Halley's groups have always been about interplay, and this quartet is no exception – I love the fact that both horn players improvise interjections and overlap lines during each others' solos. An unusual element on this disc is the extra percussion – cowbells, shakers, and whatnot – added quite judiciously by Bradford and Halley throughout each piece. They never overdo it, and add contrast when it's needed.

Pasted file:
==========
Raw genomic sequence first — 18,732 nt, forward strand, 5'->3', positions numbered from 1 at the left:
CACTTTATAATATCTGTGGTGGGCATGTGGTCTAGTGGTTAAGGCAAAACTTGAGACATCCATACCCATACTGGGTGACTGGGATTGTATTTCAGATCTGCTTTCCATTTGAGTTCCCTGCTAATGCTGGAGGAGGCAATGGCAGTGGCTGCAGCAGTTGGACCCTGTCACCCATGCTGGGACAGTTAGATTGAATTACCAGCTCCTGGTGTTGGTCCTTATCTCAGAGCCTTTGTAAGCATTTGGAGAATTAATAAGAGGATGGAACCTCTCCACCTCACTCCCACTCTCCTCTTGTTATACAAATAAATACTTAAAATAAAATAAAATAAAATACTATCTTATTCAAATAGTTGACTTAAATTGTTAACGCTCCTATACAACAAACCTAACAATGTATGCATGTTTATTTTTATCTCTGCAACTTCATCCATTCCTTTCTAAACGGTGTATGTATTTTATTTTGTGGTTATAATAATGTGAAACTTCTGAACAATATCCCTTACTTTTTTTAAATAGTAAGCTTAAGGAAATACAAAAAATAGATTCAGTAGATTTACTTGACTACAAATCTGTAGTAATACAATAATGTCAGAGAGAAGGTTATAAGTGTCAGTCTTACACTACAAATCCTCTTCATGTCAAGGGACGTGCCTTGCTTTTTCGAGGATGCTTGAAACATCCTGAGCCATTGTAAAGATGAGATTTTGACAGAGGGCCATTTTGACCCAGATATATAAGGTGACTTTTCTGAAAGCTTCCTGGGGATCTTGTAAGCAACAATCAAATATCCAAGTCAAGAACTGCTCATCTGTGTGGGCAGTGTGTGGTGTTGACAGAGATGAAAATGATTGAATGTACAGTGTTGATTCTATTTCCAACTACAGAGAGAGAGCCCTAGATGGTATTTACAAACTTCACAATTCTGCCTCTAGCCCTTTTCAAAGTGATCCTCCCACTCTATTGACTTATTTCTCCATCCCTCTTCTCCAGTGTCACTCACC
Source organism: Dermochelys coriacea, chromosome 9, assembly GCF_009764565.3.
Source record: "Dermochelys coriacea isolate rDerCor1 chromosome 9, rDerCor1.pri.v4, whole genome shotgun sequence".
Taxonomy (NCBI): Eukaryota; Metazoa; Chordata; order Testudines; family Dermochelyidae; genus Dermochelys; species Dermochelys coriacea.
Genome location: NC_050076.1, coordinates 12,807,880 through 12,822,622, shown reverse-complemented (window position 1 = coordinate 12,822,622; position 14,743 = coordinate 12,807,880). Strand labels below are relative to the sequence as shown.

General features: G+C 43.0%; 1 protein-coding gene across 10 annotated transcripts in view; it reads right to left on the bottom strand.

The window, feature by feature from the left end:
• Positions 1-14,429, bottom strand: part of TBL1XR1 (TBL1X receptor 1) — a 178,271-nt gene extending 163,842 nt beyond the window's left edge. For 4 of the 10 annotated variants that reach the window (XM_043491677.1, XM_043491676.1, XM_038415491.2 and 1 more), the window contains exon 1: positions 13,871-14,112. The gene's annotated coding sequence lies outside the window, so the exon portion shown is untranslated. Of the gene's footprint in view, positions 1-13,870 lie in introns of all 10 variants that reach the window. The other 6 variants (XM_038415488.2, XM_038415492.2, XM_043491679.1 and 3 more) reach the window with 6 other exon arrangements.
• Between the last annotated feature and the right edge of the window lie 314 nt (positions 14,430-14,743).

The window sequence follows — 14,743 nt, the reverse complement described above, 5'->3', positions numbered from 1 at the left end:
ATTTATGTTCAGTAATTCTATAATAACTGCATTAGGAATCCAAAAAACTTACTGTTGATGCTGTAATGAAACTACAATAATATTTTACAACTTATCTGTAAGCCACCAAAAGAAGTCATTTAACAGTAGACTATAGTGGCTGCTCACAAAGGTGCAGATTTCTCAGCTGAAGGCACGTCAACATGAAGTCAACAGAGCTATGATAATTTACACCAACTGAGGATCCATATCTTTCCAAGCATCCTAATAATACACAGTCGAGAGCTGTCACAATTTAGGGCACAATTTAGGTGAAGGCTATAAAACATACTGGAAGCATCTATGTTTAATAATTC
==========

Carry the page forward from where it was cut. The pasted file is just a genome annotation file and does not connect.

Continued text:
The title track off Halley's first quartet recording with Bradford, 'The Blue Rims,' starts the CD off with the dark sort of swagger that we've come to expect from Halley's small groups. Dynamic, quirky and resourceful as ever, Bradford gets the first solo over some breakneck swing set up by Halley fils and Reed before the bassist breaks out for a typically eloquent unaccompanied solo. Halley chips in with a great yawping solo that starts rubato and ascends slowly as the rhythm picks up to the piece's opening swagger. By contrast the backbeat-driven funk of 'Streets Below' represents quite a departure for this group. Halley's no stranger to this sort of thing, having dealt with all sorts of rhythms in his large group recordings from the early-to mid-1980s. I really enjoyed the clipped, stop-start melody, and Bradford digs real deep to unreel yet another fine solo. An ongoing Bradford-Halley dialogue is the centerpiece of 'The River's Edge Is Ice,' a spacious tune that which starts at a loping tempo which accelerates in stages as the piece progresses. It's a bit like a mellow hike through unfamiliar terrain that ends up as a run! The centerpiece of the CD is 'Grey Stones / Shards of Sky,' a 15+ minute tour de force that starts off with an unusual cut-time, pogo sort of rhythms that gradually deteriorates into a brawny sort of swing during Halley's first solo – perhaps his most impressive and wide-ranging of the entire disc. Bradford solos over a curious march cadence that reminds me of something that Ed Blackwell might've done. The quartet's newest member, Carson Halley handles all of these changes quite adeptly while connecting with each soloist in a readily palpable way.